Yu Peng belongs to the first generation of artists born in Taiwan after the Nationalist government reestablished itself on the island in 1949, and his art, like that of many of his contemporaries, often addresses the politically fraught issue of cultural identity in Taiwan. Yu lives in Taipei but has asserted his mainland Chinese heritage by naming his residence the Pingyang Studio, after his ancestral hometown in Hebei Province. In exploring the legacy of his historic homeland, he has constructed his own interpretation of a "literati" way of life. Adopting an approach that is both whimsical and satirical, Yu selectively evokes the ways of the ancients while simultaneously acknowledging the blend of nostalgia and modern, middle-class taste prevalent in metropolitan Taipei after its rapid economic growth during the 1980s and 1990s.
Employing a traditional medium and format, Yu divided his composition roughly into thirds. The central section is dominated by a red ground, where a figure dressed to resemble a scholargentleman is seated. He is surrounded by ten mannequin-like figures and backed by a painted screen—elements that may allude to the artist's interest in shadow puppet theater. The crowded lower third of the painting presents a fantastical garden bustling with curious figures and objects associated with Chinese antiquity. The landscape in the top third of the composition similarly references traditional styles.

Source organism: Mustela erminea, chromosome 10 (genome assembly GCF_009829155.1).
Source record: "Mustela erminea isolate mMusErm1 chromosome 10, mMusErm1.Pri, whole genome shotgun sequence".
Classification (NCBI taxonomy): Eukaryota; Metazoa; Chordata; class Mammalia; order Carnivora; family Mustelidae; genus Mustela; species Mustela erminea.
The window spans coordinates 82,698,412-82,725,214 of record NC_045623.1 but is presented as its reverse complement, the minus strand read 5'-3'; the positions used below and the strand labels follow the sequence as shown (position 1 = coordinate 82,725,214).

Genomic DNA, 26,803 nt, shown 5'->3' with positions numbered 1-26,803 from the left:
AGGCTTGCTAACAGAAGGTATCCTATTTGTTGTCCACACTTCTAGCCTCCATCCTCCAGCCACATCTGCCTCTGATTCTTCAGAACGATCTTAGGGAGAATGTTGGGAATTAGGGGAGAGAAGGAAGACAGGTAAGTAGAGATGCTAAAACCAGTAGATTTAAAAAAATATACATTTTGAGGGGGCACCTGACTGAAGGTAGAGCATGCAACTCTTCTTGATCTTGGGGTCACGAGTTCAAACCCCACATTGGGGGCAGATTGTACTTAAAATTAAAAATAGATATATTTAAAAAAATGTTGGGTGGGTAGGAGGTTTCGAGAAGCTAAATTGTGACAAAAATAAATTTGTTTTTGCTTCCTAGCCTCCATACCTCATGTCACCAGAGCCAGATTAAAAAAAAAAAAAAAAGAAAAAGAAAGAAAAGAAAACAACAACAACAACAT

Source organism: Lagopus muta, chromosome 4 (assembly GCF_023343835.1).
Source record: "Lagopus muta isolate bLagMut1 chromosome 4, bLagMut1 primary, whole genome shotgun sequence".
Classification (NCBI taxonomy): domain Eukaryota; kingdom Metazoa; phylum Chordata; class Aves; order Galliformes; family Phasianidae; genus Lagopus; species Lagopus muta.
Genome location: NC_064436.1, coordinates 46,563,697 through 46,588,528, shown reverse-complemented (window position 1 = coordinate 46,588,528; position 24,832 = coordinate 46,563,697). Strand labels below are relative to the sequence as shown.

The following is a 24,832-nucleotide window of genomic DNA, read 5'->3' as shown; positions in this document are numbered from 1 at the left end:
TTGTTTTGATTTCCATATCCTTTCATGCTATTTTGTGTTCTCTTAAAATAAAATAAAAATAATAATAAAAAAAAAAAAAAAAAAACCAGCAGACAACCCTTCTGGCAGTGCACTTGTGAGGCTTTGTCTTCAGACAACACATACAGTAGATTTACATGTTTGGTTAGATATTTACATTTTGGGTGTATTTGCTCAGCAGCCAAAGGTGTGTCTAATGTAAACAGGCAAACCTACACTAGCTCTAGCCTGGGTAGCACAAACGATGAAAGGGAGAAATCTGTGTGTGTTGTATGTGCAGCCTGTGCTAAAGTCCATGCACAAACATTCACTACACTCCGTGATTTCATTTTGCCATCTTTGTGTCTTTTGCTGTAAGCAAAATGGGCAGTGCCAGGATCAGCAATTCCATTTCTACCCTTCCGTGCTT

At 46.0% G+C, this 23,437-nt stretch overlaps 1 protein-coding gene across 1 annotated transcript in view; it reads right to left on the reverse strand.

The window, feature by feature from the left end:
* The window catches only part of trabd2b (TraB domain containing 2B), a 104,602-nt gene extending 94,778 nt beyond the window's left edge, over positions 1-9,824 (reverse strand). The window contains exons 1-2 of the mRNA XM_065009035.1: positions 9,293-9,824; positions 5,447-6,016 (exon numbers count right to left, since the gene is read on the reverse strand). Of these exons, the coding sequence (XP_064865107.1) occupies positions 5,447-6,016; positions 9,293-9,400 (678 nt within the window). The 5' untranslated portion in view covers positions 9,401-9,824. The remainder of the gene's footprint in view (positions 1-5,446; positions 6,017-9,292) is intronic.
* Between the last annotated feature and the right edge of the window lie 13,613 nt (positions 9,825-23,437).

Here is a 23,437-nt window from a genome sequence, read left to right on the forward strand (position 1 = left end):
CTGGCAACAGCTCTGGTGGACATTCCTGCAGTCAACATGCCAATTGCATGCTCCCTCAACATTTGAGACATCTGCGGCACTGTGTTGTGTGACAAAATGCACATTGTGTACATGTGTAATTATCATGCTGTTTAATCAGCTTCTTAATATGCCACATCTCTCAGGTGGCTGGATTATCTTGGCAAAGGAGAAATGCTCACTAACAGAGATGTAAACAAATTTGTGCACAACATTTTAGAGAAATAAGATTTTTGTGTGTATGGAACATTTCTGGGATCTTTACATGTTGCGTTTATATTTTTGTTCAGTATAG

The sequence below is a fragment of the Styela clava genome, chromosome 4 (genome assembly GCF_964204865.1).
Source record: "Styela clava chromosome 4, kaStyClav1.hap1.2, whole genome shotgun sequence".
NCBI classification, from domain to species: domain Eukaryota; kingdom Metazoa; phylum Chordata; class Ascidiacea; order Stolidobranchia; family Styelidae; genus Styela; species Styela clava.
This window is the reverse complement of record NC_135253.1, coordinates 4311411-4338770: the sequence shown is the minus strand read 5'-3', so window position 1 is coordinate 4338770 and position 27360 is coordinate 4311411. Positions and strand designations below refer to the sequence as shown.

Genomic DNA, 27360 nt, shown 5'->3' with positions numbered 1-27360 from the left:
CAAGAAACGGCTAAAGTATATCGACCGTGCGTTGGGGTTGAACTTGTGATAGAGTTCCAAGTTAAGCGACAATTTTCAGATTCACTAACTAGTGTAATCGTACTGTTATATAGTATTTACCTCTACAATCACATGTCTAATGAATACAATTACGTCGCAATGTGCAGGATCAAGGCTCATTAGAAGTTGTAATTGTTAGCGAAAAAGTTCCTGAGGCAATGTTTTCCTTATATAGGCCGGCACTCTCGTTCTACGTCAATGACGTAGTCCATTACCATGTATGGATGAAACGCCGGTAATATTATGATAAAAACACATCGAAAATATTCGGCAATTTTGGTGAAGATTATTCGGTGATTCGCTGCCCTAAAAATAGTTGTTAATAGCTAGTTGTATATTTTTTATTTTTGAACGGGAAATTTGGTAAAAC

Inscription: Artist’s inscription and signature (1 column in semi-cursive script)
Yu Peng 于彭
David Solo , New York (until 2007; donated to MMA)
New York. The Metropolitan Museum of Art. "Journeys: Mapping the Earth and Mind in Chinese Art," February 10, 2007–August 26, 2007.